such as Vattel:
to see how the phrase was used. Vattel describes two ways of becoming a citizen, citizenship "given by nature" and citizenship by naturalization. The key point in his argument is that "children naturally follow the condition of their fathers, and succeed to all their rights." In other words, the presumption in the case of a newborn child is that their loyalty will follow that of the father, and the rights of the child with respect to citizenship therefore naturally follow those of the father too. (We might today include the mother in that argument.) He says that "naturally, it is our extraction, not the place of our birth, that gives us rights" and that a child born in a foreign country has, as a matter of natural law, the same citizenship as the father, and that this is given by nature (not naturalization), and "the place of birth produces no change in this particular, and cannot of itself furnish any reason for taking from a child what nature has given him."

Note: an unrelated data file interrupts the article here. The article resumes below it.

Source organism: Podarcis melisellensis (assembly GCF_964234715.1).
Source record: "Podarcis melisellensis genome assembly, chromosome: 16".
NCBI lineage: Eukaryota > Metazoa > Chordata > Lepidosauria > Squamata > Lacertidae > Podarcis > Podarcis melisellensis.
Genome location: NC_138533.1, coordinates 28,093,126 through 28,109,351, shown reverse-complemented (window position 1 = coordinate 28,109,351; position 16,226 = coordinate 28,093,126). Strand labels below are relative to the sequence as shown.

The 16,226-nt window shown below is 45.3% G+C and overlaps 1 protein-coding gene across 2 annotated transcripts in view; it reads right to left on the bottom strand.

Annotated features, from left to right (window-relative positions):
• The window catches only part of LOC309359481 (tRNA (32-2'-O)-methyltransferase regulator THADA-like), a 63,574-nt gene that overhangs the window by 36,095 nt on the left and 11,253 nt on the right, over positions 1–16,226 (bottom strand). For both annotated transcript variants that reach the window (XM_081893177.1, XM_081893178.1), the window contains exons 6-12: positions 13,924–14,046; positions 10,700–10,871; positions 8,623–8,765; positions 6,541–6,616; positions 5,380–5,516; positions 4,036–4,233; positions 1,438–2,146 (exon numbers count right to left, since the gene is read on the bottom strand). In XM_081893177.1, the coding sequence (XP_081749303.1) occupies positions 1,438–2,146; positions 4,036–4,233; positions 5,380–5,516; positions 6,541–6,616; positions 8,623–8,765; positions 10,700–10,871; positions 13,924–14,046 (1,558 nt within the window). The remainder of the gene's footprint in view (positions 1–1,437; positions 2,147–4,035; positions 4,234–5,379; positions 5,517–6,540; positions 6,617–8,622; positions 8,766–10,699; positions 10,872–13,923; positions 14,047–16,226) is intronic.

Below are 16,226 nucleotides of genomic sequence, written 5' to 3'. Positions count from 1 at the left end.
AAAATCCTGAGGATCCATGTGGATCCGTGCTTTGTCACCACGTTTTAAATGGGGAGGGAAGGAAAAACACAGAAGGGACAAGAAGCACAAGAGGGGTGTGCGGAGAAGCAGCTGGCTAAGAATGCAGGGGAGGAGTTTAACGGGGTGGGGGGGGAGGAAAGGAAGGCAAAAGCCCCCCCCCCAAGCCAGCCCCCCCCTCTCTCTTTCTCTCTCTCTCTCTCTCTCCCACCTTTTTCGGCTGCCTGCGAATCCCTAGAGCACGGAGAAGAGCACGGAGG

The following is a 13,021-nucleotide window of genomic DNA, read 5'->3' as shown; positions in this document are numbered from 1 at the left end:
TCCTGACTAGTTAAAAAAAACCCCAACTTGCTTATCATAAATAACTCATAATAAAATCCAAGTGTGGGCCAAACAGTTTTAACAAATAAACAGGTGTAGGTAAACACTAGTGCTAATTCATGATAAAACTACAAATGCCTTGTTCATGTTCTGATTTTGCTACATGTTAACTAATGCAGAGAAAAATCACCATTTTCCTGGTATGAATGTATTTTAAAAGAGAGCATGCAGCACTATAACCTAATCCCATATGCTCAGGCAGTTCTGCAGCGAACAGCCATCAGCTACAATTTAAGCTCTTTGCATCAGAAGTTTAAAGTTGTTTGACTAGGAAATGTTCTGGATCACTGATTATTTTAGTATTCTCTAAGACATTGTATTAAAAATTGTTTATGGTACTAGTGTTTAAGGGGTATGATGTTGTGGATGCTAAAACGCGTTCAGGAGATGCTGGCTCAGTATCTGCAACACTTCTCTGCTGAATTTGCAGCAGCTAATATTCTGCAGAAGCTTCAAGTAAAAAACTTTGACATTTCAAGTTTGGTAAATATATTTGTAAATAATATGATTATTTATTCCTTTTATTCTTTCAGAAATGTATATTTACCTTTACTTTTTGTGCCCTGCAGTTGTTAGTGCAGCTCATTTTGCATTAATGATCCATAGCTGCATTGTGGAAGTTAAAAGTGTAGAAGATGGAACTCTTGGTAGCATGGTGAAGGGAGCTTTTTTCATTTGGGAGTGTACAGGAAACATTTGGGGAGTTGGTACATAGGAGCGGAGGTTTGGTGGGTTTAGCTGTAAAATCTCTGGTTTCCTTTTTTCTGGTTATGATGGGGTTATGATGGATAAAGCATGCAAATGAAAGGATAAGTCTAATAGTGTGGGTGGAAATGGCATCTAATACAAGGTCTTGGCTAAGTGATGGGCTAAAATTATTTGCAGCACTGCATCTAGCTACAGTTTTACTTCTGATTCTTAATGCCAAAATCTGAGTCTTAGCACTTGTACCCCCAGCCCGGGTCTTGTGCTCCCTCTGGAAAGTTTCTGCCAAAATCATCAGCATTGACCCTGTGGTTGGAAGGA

With me so far?
Okay, now pretend you didn't see any of that, take just the first part of Vattel's argument out of context, stir in the assumption that a comment from the House floor that doesn't actually support the birther argument is somehow a compelling bit of proof, add an out-of-context quote from a dissenting SC opinion that doesn't define or for that matter even use the phrase "natural born citizen" and isn't trying to define citizenship much less natural born citizenship, mix with a misunderstanding of some basic points of logic such as the difference between an example (meeting a sufficient condition) and a definition (giving necessary and sufficient conditions), and you're done.
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